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On Monday 17 January 2005 04:10, Chris Pressey wrote:
> But how would you refer to a superclass's private instance variables?
you meant what is usually called "protected"?

> What if base() defined a local y for its own use, and you
> wanted to get at that?
well, you don't

> But subclasses of K sometimes need to mess with K's state directly in
> order to extend K in some way.
if there's messing around from the outside, the state is not private

> any OO language has to deal with this dilemma somehow.
not really

``Real´´ OO languages do not have any concept of protected,
it's just a workaround as broken as e.g. C++ multiple inheritance.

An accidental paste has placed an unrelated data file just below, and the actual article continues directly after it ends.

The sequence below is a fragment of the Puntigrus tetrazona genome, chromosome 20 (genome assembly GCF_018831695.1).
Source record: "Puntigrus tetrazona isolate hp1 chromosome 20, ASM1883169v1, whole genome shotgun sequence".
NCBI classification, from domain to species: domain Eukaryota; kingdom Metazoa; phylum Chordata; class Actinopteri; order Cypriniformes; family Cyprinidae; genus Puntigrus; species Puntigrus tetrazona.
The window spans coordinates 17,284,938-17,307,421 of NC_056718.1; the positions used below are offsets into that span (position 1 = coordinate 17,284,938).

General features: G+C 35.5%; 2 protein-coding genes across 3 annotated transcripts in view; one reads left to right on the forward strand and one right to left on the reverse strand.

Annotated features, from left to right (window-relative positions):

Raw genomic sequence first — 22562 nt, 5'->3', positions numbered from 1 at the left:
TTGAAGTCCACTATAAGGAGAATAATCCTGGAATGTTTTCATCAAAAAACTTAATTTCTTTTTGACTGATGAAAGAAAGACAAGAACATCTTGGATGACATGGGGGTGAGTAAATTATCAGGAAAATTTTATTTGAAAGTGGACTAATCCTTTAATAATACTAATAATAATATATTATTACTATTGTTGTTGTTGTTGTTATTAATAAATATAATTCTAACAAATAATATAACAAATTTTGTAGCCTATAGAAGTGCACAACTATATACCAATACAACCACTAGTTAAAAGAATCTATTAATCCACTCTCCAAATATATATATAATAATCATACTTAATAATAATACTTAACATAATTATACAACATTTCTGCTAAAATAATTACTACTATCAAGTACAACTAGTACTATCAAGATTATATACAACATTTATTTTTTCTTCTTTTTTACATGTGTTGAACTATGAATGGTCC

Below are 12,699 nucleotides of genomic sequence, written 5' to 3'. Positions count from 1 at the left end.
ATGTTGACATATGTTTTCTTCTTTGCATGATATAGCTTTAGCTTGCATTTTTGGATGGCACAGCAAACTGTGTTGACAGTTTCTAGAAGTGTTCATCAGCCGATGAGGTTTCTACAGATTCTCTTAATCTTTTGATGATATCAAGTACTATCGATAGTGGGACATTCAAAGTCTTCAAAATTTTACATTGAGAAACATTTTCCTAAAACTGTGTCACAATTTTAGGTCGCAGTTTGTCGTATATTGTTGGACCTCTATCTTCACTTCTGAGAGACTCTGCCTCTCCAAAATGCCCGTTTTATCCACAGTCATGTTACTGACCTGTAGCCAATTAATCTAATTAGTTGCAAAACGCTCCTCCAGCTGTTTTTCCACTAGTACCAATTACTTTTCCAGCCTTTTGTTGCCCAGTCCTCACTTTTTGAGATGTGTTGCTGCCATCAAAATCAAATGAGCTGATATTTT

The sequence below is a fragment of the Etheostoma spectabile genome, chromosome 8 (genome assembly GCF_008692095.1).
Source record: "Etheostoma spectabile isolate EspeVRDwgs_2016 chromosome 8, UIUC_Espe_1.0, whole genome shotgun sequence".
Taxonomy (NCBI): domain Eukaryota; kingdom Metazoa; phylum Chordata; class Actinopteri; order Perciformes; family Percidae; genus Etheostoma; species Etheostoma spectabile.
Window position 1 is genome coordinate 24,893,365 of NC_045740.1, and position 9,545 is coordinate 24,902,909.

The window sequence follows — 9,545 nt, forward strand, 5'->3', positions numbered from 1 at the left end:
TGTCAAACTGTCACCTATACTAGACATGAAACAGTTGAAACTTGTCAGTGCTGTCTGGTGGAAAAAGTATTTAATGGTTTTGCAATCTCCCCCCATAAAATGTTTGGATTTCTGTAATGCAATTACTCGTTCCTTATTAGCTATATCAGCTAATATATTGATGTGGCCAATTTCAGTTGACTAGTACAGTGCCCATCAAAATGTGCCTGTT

It's like "which part of ``private´´ didn't you understand"?
A subclass is just a client like anything else, and there's
perfectly no reason why it should have special privileges.

Often enough I saw people subclassing something just to get access
to it's ``protected´´ state, which is ridiculous and self-defeating
(not to mention "final subclasses" as proposed antidote).

It really only works if you confine everything to some ``package´´
(in the Java sense) in the first place, but then you don't need protected.
To control the extend of what is ``protected´´, you must not allow
any other code to step in short of boarding your package.

So protecting an environment IMHO essentially boils down to
have modules of a ``package´´ share parts of the same closure.